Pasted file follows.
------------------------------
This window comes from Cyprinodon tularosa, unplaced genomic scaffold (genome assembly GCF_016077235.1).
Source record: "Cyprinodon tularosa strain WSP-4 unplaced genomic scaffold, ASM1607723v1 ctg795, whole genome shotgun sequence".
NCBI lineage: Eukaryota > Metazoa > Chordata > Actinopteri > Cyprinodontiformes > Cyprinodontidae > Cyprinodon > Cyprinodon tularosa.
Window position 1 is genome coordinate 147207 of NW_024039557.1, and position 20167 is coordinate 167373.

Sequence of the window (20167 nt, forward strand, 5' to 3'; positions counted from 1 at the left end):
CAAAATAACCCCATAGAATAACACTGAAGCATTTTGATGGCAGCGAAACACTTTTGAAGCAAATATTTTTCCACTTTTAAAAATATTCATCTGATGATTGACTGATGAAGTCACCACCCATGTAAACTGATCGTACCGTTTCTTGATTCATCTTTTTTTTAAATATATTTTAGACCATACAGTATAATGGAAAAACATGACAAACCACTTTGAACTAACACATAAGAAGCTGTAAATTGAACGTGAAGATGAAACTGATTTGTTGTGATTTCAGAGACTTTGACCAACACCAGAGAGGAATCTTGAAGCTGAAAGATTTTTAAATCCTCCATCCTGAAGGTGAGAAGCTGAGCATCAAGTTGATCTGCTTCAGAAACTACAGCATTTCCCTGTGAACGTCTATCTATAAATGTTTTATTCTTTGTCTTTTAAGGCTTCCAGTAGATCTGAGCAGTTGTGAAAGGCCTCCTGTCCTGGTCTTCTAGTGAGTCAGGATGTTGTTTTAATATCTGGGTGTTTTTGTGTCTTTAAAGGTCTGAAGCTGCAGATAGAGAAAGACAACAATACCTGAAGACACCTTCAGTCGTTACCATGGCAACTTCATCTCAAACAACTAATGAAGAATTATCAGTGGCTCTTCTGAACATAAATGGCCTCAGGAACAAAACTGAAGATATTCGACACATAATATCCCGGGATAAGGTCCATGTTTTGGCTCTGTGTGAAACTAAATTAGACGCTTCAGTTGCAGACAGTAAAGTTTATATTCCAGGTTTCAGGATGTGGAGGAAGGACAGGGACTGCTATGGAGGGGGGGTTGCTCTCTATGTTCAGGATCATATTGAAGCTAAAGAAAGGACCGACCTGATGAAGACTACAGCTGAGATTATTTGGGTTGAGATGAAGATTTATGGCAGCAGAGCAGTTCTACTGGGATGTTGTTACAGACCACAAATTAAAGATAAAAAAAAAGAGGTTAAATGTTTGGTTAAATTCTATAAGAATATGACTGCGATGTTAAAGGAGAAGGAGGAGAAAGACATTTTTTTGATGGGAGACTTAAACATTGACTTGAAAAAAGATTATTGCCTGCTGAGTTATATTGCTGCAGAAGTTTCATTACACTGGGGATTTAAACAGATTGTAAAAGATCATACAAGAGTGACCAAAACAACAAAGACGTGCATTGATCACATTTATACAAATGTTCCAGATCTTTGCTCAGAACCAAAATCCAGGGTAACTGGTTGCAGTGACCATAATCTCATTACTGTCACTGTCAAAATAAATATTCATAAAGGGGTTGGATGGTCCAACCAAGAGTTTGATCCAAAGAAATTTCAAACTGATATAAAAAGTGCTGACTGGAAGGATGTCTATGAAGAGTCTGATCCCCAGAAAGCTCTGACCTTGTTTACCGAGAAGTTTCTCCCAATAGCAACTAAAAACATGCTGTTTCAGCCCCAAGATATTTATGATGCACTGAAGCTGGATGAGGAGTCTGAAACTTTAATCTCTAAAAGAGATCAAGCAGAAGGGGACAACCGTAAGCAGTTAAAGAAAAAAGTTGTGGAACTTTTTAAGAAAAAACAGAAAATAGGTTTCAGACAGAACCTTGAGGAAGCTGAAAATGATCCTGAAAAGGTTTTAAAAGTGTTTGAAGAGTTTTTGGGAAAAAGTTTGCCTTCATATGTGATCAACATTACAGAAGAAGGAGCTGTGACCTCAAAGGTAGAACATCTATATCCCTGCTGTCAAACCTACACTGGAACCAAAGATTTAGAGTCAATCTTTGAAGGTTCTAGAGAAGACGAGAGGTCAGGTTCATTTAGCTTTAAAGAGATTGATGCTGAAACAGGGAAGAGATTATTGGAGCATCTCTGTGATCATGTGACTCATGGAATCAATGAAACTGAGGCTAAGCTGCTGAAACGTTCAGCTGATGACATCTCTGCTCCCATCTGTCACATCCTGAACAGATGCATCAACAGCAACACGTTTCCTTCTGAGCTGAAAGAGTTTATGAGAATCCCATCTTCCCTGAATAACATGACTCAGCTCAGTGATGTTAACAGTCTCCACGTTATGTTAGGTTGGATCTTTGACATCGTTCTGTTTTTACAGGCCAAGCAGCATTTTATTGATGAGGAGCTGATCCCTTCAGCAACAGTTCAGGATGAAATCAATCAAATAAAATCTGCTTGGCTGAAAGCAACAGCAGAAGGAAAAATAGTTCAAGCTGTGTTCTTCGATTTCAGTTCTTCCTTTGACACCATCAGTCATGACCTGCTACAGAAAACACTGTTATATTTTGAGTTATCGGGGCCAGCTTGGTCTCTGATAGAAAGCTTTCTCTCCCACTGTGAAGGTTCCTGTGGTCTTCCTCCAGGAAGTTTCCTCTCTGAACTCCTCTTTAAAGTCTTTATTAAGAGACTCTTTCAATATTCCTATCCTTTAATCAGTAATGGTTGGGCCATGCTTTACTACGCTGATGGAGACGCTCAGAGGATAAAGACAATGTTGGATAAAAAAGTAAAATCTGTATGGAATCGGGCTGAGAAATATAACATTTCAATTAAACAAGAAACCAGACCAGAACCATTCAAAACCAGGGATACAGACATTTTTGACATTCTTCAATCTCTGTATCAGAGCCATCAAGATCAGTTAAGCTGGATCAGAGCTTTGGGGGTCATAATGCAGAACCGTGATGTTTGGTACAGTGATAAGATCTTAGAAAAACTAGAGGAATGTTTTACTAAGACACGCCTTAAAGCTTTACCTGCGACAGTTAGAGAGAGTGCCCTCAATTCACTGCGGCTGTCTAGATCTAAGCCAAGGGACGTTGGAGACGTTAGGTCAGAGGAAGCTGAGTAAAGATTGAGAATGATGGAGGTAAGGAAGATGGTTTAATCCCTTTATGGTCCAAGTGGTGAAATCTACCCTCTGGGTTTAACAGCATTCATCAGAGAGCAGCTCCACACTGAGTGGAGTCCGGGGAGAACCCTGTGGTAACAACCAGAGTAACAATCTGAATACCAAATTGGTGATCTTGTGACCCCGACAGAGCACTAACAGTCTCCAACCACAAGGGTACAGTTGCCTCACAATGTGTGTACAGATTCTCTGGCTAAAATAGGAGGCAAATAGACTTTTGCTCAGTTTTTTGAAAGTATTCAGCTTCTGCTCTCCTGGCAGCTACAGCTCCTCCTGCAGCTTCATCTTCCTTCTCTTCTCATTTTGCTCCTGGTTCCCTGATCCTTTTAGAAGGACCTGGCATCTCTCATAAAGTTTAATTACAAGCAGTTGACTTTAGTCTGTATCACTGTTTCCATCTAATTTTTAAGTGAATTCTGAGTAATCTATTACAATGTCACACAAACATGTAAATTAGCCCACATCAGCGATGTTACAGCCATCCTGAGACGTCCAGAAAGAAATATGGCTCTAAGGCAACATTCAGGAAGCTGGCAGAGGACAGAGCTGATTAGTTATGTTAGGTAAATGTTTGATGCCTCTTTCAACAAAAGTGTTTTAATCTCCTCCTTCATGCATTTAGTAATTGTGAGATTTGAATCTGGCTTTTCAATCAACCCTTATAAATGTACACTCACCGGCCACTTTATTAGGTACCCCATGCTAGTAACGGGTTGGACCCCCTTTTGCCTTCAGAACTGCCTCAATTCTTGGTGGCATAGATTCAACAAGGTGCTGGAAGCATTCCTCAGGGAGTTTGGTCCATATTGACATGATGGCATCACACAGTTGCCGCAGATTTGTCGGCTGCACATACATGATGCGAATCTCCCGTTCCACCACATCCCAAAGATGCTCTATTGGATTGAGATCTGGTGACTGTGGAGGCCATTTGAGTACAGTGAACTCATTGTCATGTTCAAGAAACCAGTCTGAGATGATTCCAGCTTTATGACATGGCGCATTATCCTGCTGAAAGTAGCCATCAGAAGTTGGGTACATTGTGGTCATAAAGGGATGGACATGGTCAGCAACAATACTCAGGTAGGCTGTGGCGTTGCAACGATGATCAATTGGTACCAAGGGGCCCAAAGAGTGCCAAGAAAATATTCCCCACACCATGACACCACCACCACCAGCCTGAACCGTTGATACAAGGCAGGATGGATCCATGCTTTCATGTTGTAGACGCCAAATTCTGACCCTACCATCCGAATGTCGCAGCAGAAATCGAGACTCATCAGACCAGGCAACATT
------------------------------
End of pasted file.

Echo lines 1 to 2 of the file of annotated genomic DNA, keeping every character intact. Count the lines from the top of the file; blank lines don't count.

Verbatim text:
This window comes from Cyprinodon tularosa, unplaced genomic scaffold (genome assembly GCF_016077235.1).
Source record: "Cyprinodon tularosa strain WSP-4 unplaced genomic scaffold, ASM1607723v1 ctg795, whole genome shotgun sequence".